|Publication number||US5004540 A|
|Application number||US 07/445,010|
|Publication date||Apr 2, 1991|
|Filing date||Dec 1, 1989|
|Priority date||Dec 1, 1989|
|Publication number||07445010, 445010, US 5004540 A, US 5004540A, US-A-5004540, US5004540 A, US5004540A|
|Inventors||James B. Hendricks|
|Original Assignee||Ketema Process Equipment Division|
|Export Citation||BiBTeX, EndNote, RefMan|
|Patent Citations (9), Referenced by (21), Classifications (15), Legal Events (6)|
|External Links: USPTO, USPTO Assignment, Espacenet|
The present invention relates to centrifuges capable of separating solid and liquid components of a slurry, and more particularly, to centrifuges of the type that include a perforated drum or basket with a filter cloth which is insertable therein and from which the drum may be pulled away to invert the filter cloth to effectuate a clean discharge of the filter cake into a receiving hopper.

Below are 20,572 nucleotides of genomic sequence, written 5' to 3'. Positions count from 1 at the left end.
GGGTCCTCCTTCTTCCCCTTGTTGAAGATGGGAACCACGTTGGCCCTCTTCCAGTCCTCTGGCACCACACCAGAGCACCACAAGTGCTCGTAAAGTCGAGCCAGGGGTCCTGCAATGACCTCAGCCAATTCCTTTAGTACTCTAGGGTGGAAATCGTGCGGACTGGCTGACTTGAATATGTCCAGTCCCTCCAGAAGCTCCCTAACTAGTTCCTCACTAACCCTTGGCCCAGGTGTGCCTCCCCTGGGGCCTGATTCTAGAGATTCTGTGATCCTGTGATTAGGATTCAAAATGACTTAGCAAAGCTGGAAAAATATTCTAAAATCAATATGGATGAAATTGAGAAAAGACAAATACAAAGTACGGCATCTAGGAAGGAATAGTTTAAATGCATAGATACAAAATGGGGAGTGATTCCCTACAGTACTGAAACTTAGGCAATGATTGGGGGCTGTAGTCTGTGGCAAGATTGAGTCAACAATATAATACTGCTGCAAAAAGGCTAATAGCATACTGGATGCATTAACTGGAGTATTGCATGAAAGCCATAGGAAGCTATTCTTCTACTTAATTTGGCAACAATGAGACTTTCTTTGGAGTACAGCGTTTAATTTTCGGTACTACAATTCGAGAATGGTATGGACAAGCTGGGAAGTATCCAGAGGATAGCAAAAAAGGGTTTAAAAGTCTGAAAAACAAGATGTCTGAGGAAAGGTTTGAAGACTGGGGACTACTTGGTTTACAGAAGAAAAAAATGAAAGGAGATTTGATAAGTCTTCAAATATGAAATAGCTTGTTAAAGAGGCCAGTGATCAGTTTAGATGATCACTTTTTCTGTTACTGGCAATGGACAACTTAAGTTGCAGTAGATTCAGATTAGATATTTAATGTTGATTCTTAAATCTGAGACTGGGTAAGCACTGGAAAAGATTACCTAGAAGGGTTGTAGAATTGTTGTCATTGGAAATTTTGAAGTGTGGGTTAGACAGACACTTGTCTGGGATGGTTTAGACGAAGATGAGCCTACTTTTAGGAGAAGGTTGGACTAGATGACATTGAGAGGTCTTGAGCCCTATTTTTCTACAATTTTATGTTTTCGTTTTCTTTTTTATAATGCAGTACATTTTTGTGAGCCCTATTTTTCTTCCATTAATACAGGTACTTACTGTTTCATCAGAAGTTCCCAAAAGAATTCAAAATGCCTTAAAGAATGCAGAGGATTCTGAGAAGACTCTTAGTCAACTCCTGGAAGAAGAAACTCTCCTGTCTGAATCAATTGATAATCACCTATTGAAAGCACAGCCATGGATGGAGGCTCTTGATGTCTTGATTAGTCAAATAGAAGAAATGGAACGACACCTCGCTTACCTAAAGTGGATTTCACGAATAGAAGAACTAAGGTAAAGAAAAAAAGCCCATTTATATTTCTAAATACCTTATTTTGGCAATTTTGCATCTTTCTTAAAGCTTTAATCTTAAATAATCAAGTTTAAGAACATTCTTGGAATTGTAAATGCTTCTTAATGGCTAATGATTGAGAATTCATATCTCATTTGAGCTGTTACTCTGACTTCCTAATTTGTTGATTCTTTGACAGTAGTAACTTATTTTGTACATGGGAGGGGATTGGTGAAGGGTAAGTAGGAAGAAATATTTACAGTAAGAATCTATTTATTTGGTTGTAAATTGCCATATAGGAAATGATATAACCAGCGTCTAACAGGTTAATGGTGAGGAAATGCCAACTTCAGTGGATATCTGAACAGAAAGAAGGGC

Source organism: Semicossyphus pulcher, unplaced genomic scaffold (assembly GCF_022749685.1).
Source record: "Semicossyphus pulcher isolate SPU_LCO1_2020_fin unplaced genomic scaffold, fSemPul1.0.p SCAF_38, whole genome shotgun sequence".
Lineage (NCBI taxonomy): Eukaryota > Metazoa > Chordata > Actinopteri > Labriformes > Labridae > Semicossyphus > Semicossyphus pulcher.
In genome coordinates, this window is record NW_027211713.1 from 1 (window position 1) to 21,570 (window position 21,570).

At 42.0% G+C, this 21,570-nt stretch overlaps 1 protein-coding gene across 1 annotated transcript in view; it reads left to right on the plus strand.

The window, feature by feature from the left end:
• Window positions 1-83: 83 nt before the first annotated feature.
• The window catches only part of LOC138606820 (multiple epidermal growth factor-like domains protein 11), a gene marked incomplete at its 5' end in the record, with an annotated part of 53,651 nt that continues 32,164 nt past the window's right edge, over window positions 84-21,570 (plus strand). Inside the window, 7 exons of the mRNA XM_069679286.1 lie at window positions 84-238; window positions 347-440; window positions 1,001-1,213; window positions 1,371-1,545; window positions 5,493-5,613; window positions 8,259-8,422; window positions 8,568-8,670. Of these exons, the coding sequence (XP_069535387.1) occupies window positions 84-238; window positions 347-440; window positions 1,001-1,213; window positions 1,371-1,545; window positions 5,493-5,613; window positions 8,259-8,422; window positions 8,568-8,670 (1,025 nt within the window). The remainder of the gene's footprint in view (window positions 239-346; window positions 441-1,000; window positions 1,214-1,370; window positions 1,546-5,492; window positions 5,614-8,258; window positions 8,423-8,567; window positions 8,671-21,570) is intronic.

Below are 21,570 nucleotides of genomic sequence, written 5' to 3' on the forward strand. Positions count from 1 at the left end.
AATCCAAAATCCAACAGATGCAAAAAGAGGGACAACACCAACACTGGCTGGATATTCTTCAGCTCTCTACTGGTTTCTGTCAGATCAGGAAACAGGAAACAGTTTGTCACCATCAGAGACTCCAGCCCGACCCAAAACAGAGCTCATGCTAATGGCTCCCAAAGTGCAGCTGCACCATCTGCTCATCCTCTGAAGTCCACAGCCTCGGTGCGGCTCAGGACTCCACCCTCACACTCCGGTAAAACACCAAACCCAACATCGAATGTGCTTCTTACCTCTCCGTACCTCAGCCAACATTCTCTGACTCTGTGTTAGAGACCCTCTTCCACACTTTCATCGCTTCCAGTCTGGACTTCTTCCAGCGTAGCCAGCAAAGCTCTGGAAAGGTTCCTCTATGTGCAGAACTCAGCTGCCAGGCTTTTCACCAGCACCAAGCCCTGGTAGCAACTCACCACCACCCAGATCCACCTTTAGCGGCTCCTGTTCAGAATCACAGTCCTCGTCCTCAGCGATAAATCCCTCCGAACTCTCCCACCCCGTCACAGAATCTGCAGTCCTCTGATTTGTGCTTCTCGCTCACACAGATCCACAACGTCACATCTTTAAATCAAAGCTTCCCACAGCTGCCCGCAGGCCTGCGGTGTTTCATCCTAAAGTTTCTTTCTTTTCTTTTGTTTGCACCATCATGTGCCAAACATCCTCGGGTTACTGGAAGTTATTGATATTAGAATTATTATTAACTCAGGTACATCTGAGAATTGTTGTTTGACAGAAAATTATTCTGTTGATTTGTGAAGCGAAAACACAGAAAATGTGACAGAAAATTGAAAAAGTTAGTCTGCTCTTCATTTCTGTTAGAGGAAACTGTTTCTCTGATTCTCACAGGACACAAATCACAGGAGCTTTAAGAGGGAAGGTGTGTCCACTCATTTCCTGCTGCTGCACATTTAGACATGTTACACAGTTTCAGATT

In the production of numerous chemical products such as fertilizers and pharmaceuticals, solid particles are suspended in a liquid vehicle to form a slurry. It is necessary to remove the liquid vehicle in the most efficient manner. Vacuum techniques for drawing away the liquid are inherently inefficient. The use of heat to vaporize the liquid consumes too much energy, and in many cases, will adversely effect the chemical compounds present in the suspended particles. Accordingly, centrifuges are widely used to spin the liquid out of slurries in many chemical and pharmaceutical processing operations.